Reid (2002), in response to an article by Sipsas et al. (2002), tried to determine how many people use probiotics containing lactobacilli. He compared the claimed sales of the manufacturer of Yakult (>9 billion bottles per year of a probiotic containing Lb. casei strain Shirota) plus those of Danone, Valio, and other manufacturers of probiotics containing lactobacilli (>20 billion doses per year) over the preceding 10 years to the small number of cases of lactobacillemia over the same period, in which as many as 200 billion doses of Lactobacillus-containing probiotic products were ingested worldwide.
Even enteral administration of lactobacilli may be beneficial in some cases, as demonstrated by the work of Thorlacius et al. (2003) on rats and that of McNaught et al. (2005) on humans. Thorlacius et al. (2003) demonstrated the attenuation of bacteremia and endotoxemia in cases of intra-abdominal infection in rats following the enteral administration of Lactobacillus strain R2LC. McNaught et al. (2005) demonstrated attenuation of systemic inflammatory response in critically ill patients following the administration of Lb. plantarum 299v. Lactobacillus may also have beneficial effects in the oral cavity, inhibiting cariogenic streptococci and Candida ssp. (Meurman 2005).
All these examples confirm that the host is a variable target and that, even in potentially at-risk populations, the response to lactobacilli depends on the immune system of the individual host.
In addition to these experiments, drugs based on viable lactobacilli have been developed and shown to be efficient and to have no side-effects (Table 5).
Vaginal gel application, vulvovaginitis, genital surgery
Legislation and safety aspects in food and feed
Current European legislation – particularly on safety assessment, as discussed below – was developed to apply to all microorganisms. In France, AFSSA (Agence Française de Sécurité Sanitaire des Aliments) has proposed general safety guidelines for assessing new or modified strains, or strains intended for a new use, for the food and feed industries (AFSSA, 2002).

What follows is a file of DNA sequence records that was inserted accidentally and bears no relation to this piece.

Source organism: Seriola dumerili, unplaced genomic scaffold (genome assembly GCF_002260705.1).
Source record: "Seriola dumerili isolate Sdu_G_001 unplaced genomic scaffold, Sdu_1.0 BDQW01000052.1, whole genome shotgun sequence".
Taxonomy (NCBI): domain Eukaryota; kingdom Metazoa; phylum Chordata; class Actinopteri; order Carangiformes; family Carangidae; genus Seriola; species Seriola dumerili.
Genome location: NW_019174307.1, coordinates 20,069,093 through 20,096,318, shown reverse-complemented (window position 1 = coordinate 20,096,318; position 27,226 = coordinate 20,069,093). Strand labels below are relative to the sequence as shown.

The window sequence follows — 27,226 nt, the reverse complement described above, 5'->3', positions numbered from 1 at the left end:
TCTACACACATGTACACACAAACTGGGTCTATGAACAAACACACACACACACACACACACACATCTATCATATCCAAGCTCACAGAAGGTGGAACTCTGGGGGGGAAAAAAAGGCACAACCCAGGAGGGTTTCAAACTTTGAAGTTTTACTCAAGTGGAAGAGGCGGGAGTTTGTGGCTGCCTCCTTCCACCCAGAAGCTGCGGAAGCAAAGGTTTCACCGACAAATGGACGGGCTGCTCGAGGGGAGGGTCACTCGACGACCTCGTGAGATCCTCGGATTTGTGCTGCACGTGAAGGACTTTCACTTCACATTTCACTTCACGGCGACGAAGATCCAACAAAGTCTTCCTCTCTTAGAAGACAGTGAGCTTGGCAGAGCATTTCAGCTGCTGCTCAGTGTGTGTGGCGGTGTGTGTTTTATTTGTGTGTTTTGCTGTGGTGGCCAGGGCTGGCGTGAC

Regulatory framework for food
For many years the food industry made extensive use of microorganisms in the total absence of regulations (though France and Denmark legislated early (Franz et al., 2005)), with no major problem. In France, there are specific regulations for yogurt, which is defined qualitatively and quantitatively (Coeuret et al., 2004b) and fermented milks, which are defined quantitatively only. In 2005, after a short period of reflection and open discussion (reviewed in Franz et al., 2005), the European Food Safety Authority (EFSA) adopted a generic approach to the safety assessment of microorganisms used in food/feed and the production of food/feed additives (EFSA, 2005a). According to the official text: ‘With the exception of those organisms not previously used to a significant degree in the preparation of a human food within the Community, those subjected to genetic modifications, and those used for the production of food additives, microorganisms for food use are not subjected to Community regulation … since there has been a history of presumed safe use’. It therefore follows that there is no need for safety assessment if the historical use of the microorganism can be proven. This point was recently discussed by European bodies, with a view to applying the concept of ‘Qualified Presumption of Safety’ (QPS) to a selected group of food microorganisms. It was proposed that: ‘Future applications involving a strain of microorganism falling within a QPS group would be freed from the need for further safety assessment other than any specific requirements introduced as a qualification. Microorganisms not considered suitable for QPS would remain subject to a full safety assessment’. Food manufacturers have criticized this attempt to regulate food microorganisms, as many well-established processes are based on spontaneous fermentation or the use of undefined cultures, and the QPS approach cannot be applied to such processes. It therefore poses a potential threat to traditional processes, increasing costs without necessarily increasing safety.